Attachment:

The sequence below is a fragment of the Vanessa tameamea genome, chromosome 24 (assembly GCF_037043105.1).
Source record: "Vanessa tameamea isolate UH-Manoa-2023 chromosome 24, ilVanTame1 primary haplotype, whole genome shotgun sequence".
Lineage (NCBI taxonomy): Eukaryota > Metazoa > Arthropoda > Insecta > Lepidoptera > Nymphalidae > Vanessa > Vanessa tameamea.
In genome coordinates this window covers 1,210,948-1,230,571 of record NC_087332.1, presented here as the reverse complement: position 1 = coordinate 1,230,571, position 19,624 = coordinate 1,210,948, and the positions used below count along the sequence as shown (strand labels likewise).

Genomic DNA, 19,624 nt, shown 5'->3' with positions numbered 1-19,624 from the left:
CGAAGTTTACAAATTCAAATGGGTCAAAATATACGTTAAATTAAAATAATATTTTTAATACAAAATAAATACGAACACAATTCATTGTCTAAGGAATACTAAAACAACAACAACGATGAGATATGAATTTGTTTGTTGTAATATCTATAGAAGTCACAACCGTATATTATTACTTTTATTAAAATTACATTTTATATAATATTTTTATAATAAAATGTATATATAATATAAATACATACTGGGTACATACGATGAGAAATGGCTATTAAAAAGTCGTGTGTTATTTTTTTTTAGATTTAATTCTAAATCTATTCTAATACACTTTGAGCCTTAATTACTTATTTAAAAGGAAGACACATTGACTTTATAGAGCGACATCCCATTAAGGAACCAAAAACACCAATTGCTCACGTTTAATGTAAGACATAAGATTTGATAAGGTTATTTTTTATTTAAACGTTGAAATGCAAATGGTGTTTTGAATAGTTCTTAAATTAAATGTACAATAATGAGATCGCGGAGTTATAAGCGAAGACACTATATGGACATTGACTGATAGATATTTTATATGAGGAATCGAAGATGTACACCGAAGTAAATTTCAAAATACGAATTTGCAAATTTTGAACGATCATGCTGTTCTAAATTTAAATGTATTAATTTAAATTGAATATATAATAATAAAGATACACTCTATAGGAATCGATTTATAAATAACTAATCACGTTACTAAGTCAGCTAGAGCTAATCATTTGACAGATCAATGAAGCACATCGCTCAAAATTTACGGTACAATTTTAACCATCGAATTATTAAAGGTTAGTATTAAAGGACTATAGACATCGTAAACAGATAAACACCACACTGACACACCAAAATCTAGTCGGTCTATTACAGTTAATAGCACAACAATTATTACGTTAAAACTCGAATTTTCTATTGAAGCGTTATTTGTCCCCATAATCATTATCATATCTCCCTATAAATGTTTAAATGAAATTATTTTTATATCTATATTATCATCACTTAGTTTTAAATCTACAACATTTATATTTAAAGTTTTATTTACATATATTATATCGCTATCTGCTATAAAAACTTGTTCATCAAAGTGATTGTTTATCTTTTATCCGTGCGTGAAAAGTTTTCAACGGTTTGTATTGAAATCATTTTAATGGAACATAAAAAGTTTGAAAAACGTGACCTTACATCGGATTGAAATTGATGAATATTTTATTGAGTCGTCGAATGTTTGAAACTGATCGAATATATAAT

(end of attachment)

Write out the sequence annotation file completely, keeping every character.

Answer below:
The sequence below is a fragment of the Vanessa tameamea genome, chromosome 24 (assembly GCF_037043105.1).
Source record: "Vanessa tameamea isolate UH-Manoa-2023 chromosome 24, ilVanTame1 primary haplotype, whole genome shotgun sequence".
Lineage (NCBI taxonomy): Eukaryota > Metazoa > Arthropoda > Insecta > Lepidoptera > Nymphalidae > Vanessa > Vanessa tameamea.
In genome coordinates this window covers 1,210,948-1,230,571 of record NC_087332.1, presented here as the reverse complement: position 1 = coordinate 1,230,571, position 19,624 = coordinate 1,210,948, and the positions used below count along the sequence as shown (strand labels likewise).

Genomic DNA, 19,624 nt, shown 5'->3' with positions numbered 1-19,624 from the left:
CGAAGTTTACAAATTCAAATGGGTCAAAATATACGTTAAATTAAAATAATATTTTTAATACAAAATAAATACGAACACAATTCATTGTCTAAGGAATACTAAAACAACAACAACGATGAGATATGAATTTGTTTGTTGTAATATCTATAGAAGTCACAACCGTATATTATTACTTTTATTAAAATTACATTTTATATAATATTTTTATAATAAAATGTATATATAATATAAATACATACTGGGTACATACGATGAGAAATGGCTATTAAAAAGTCGTGTGTTATTTTTTTTTAGATTTAATTCTAAATCTATTCTAATACACTTTGAGCCTTAATTACTTATTTAAAAGGAAGACACATTGACTTTATAGAGCGACATCCCATTAAGGAACCAAAAACACCAATTGCTCACGTTTAATGTAAGACATAAGATTTGATAAGGTTATTTTTTATTTAAACGTTGAAATGCAAATGGTGTTTTGAATAGTTCTTAAATTAAATGTACAATAATGAGATCGCGGAGTTATAAGCGAAGACACTATATGGACATTGACTGATAGATATTTTATATGAGGAATCGAAGATGTACACCGAAGTAAATTTCAAAATACGAATTTGCAAATTTTGAACGATCATGCTGTTCTAAATTTAAATGTATTAATTTAAATTGAATATATAATAATAAAGATACACTCTATAGGAATCGATTTATAAATAACTAATCACGTTACTAAGTCAGCTAGAGCTAATCATTTGACAGATCAATGAAGCACATCGCTCAAAATTTACGGTACAATTTTAACCATCGAATTATTAAAGGTTAGTATTAAAGGACTATAGACATCGTAAACAGATAAACACCACACTGACACACCAAAATCTAGTCGGTCTATTACAGTTAATAGCACAACAATTATTACGTTAAAACTCGAATTTTCTATTGAAGCGTTATTTGTCCCCATAATCATTATCATATCTCCCTATAAATGTTTAAATGAAATTATTTTTATATCTATATTATCATCACTTAGTTTTAAATCTACAACATTTATATTTAAAGTTTTATTTACATATATTATATCGCTATCTGCTATAAAAACTTGTTCATCAAAGTGATTGTTTATCTTTTATCCGTGCGTGAAAAGTTTTCAACGGTTTGTATTGAAATCATTTTAATGGAACATAAAAAGTTTGAAAAACGTGACCTTACATCGGATTGAAATTGATGAATATTTTATTGAGTCGTCGAATGTTTGAAACTGATCGAATATATAAT